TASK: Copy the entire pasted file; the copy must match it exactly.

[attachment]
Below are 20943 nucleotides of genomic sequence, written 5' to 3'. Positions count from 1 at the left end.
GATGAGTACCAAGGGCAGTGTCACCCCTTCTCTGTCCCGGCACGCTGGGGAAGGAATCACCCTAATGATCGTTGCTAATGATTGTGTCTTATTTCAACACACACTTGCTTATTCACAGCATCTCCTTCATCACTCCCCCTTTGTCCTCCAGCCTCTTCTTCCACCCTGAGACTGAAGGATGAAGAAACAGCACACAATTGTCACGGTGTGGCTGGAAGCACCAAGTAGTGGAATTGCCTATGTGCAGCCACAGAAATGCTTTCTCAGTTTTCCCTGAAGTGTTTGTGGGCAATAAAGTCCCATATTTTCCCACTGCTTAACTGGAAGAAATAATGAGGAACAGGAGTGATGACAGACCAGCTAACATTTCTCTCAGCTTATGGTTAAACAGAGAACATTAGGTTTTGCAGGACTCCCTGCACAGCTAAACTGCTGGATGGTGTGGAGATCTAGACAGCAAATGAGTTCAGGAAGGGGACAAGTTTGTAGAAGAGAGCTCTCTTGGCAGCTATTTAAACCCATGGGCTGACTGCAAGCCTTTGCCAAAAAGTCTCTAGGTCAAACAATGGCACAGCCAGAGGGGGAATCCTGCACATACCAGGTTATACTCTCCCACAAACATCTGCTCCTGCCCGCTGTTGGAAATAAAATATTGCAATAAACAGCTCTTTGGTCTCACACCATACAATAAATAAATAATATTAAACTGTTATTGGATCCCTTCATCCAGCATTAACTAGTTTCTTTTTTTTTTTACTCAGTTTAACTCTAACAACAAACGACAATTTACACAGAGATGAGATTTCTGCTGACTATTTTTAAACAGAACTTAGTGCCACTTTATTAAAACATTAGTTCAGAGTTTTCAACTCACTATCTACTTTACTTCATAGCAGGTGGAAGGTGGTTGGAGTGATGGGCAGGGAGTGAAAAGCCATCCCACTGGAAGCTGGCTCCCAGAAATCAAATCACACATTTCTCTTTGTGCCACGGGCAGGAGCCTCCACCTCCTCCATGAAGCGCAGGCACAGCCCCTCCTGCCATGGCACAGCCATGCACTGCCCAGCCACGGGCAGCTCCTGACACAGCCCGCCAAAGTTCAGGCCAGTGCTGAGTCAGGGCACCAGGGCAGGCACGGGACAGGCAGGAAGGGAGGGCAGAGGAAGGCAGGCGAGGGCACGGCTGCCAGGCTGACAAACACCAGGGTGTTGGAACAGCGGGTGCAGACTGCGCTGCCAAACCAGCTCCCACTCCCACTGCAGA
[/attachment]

Below are 20943 nucleotides of genomic sequence, written 5' to 3'. Positions count from 1 at the left end.
GATGAGTACCAAGGGCAGTGTCACCCCTTCTCTGTCCCGGCACGCTGGGGAAGGAATCACCCTAATGATCGTTGCTAATGATTGTGTCTTATTTCAACACACACTTGCTTATTCACAGCATCTCCTTCATCACTCCCCCTTTGTCCTCCAGCCTCTTCTTCCACCCTGAGACTGAAGGATGAAGAAACAGCACACAATTGTCACGGTGTGGCTGGAAGCACCAAGTAGTGGAATTGCCTATGTGCAGCCACAGAAATGCTTTCTCAGTTTTCCCTGAAGTGTTTGTGGGCAATAAAGTCCCATATTTTCCCACTGCTTAACTGGAAGAAATAATGAGGAACAGGAGTGATGACAGACCAGCTAACATTTCTCTCAGCTTATGGTTAAACAGAGAACATTAGGTTTTGCAGGACTCCCTGCACAGCTAAACTGCTGGATGGTGTGGAGATCTAGACAGCAAATGAGTTCAGGAAGGGGACAAGTTTGTAGAAGAGAGCTCTCTTGGCAGCTATTTAAACCCATGGGCTGACTGCAAGCCTTTGCCAAAAAGTCTCTAGGTCAAACAATGGCACAGCCAGAGGGGGAATCCTGCACATACCAGGTTATACTCTCCCACAAACATCTGCTCCTGCCCGCTGTTGGAAATAAAATATTGCAATAAACAGCTCTTTGGTCTCACACCATACAATAAATAAATAATATTAAACTGTTATTGGATCCCTTCATCCAGCATTAACTAGTTTCTTTTTTTTTTTACTCAGTTTAACTCTAACAACAAACGACAATTTACACAGAGATGAGATTTCTGCTGACTATTTTTAAACAGAACTTAGTGCCACTTTATTAAAACATTAGTTCAGAGTTTTCAACTCACTATCTACTTTACTTCATAGCAGGTGGAAGGTGGTTGGAGTGATGGGCAGGGAGTGAAAAGCCATCCCACTGGAAGCTGGCTCCCAGAAATCAAATCACACATTTCTCTTTGTGCCACGGGCAGGAGCCTCCACCTCCTCCATGAAGCGCAGGCACAGCCCCTCCTGCCATGGCACAGCCATGCACTGCCCAGCCACGGGCAGCTCCTGACACAGCCCGCCAAAGTTCAGGCCAGTGCTGAGTCAGGGCACCAGGGCAGGCACGGGACAGGCAGGAAGGGAGGGCAGAGGAAGGCAGGCGAGGGCACGGCTGCCAGGCTGACAAACACCAGGGTGTTGGAACAGCGGGTGCAGACTGCGCTGCCAAACCAGCTCCCACTCCCACTGCAGA